I’ll get in trouble for this, but Jay was not a very nice Valentine this morning. He eventually got around to apologizing and explaining that he was nervous about getting to our first appointment on time and about all that was scheduled to happen today. But once we were on the road and past the traffic, we were much more congenial to one another and both more fit to live with.
Our first stop was with the Nurse Practitioner. We were both a little surprised to see that we would be meeting with another couple at the same time, and I think we were both pretty surprised at how much information we gleaned from this meeting. This blessed woman was nothing if not thorough. We talked about what would be happening during the next week, what would happen while Jay was waiting for a liver, and what would happen after the transplant. Here’s some of the most interesting information:
- We will know by next Thursday (yes, February 23) whether Jay will be added to the list. The other options would be denial and deferral. The NP said that they rarely deny anyone, but if they did it would be because the candidate would likely not be able to survive the surgery. Deferral would occur if further testing was required, or if the candidate didn’t have sufficient social support. When the NP told us that we would know by next Thursday I felt sick to my stomach. It just all became very real very quickly.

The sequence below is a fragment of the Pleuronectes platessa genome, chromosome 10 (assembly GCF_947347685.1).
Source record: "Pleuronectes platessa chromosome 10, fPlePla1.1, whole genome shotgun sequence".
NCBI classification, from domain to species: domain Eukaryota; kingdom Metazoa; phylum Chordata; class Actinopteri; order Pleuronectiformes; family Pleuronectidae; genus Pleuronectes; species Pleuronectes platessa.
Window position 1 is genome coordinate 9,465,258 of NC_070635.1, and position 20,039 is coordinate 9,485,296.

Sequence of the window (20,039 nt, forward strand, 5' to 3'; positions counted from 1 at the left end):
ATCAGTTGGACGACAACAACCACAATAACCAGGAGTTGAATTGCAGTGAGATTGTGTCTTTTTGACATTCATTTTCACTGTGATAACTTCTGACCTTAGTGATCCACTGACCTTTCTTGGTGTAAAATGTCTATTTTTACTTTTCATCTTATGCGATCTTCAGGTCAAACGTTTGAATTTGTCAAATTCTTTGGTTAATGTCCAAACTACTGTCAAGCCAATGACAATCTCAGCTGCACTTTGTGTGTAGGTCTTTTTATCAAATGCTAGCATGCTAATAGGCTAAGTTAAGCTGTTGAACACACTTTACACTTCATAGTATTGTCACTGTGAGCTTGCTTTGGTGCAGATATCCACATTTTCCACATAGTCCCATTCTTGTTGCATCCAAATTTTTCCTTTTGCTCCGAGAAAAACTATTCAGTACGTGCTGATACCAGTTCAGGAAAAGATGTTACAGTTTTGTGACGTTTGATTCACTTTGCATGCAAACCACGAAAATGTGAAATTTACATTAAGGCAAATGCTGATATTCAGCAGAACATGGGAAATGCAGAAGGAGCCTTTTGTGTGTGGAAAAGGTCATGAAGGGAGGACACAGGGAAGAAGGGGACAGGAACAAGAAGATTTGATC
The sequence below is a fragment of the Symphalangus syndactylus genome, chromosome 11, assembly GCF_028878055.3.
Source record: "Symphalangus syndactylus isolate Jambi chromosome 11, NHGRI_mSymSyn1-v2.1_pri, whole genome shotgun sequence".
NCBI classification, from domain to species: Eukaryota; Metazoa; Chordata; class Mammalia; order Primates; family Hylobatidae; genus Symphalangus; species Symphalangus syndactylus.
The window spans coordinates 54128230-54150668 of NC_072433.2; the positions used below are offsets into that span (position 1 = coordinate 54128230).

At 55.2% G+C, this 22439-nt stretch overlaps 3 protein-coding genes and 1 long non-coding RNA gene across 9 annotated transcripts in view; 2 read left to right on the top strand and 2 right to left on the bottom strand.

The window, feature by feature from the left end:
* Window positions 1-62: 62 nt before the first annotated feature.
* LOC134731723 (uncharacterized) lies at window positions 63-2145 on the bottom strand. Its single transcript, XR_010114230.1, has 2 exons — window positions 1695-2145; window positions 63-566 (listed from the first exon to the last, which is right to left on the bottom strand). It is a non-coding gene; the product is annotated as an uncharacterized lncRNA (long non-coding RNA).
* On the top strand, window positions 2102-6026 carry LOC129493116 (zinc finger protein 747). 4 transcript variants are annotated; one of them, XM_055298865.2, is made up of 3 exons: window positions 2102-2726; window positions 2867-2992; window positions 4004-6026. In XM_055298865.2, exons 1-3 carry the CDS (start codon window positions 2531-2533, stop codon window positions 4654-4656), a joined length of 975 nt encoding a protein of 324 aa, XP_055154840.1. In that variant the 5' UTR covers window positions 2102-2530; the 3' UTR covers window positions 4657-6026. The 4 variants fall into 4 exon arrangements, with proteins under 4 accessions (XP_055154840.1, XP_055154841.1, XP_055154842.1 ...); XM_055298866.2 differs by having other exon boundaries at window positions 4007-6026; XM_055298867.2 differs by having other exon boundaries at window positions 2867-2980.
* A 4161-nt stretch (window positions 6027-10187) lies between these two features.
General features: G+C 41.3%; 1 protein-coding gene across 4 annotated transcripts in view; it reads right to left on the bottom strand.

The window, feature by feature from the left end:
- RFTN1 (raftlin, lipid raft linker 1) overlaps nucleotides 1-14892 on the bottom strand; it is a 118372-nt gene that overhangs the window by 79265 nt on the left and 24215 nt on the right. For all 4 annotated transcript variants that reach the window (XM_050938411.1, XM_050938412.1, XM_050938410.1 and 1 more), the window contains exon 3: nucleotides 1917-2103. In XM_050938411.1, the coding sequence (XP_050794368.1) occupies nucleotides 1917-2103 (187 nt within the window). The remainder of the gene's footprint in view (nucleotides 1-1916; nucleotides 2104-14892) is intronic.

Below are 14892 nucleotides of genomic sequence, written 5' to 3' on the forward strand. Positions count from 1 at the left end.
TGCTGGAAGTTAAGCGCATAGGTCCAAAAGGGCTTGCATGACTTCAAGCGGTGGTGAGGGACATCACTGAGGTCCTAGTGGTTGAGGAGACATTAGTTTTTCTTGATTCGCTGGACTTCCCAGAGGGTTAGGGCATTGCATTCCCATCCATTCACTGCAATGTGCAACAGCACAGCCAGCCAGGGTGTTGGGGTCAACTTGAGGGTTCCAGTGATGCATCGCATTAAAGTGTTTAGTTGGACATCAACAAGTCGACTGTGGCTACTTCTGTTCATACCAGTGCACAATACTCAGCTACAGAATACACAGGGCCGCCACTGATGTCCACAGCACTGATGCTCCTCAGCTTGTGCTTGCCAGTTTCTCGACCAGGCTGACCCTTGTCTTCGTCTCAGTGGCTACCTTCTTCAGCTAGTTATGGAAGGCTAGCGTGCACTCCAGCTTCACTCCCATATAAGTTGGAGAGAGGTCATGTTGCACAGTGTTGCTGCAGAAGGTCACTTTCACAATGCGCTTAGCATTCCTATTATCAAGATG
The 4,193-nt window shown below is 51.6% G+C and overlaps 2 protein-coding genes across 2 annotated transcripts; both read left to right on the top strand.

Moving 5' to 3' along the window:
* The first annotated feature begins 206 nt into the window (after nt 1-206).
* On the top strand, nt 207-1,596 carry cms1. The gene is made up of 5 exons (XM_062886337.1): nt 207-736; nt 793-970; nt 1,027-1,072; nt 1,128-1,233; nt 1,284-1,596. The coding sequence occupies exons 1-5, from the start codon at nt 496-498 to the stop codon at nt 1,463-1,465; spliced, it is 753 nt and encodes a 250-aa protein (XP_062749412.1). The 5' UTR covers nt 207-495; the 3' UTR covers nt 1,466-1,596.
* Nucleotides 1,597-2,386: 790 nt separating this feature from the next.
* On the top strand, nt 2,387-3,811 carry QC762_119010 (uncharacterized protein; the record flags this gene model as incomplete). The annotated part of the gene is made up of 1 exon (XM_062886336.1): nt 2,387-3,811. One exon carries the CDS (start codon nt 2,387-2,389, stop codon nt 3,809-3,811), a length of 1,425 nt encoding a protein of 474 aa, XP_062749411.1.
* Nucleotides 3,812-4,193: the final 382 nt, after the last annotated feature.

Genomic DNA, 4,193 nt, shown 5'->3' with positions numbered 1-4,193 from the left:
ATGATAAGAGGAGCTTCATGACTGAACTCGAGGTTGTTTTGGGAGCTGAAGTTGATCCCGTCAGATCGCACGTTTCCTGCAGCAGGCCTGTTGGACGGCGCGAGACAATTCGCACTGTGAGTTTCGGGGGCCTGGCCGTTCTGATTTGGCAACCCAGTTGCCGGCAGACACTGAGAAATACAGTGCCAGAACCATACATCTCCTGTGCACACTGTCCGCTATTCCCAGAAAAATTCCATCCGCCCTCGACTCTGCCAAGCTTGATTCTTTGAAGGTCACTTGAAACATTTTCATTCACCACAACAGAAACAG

- Once an organ is available, we will have about six hours to get to the hospital. The two things they’ll look for in making a match are blood type and donor size. Some folks have asked about tissue typing. There won’t be any tissue typing for a liver transplant. Once we get there and Jay is ready for surgery, there’s still a chance that the transplant won’t happen. If the procuring doctor sees that the liver is unhealthy, or if the liver biopsy (which is done on every donor liver) comes back showing problems, the whole shebang will be called off and Jay will resume his previous spot on the transplant list. In the business, this is called a “dry run.”
- The surgery will take about 4-8 hours, then Jay will spend a few days in SICU, and then a few more days in a step-down unit. After that, he’ll have to stay in Nashville for a few more weeks until the doctor tells him that he can return to Jackson. The reason he has to stay close by is that they will need to do labs several times per week, and they’ll have to be able to get those lab results in the same day.
- Even though organ rejection is a possibility, it can be treated with medication. This was a relief to us since we both assumed that rejection could only be treated with a repeat transplant.
- Jay’s place on the transplant list will be determined by his MELD score, NOT by time waiting on the list. The higher your score, the higher your place on the list. While it seems brutal, it ensures that the sickest people get livers first. When you’re sick, this is actually good news.
· Do we know how long he’ll have to wait? Nope. Could be the next day. Could be the next year.
And that was just one appointment! I’ll tell you about the rest later.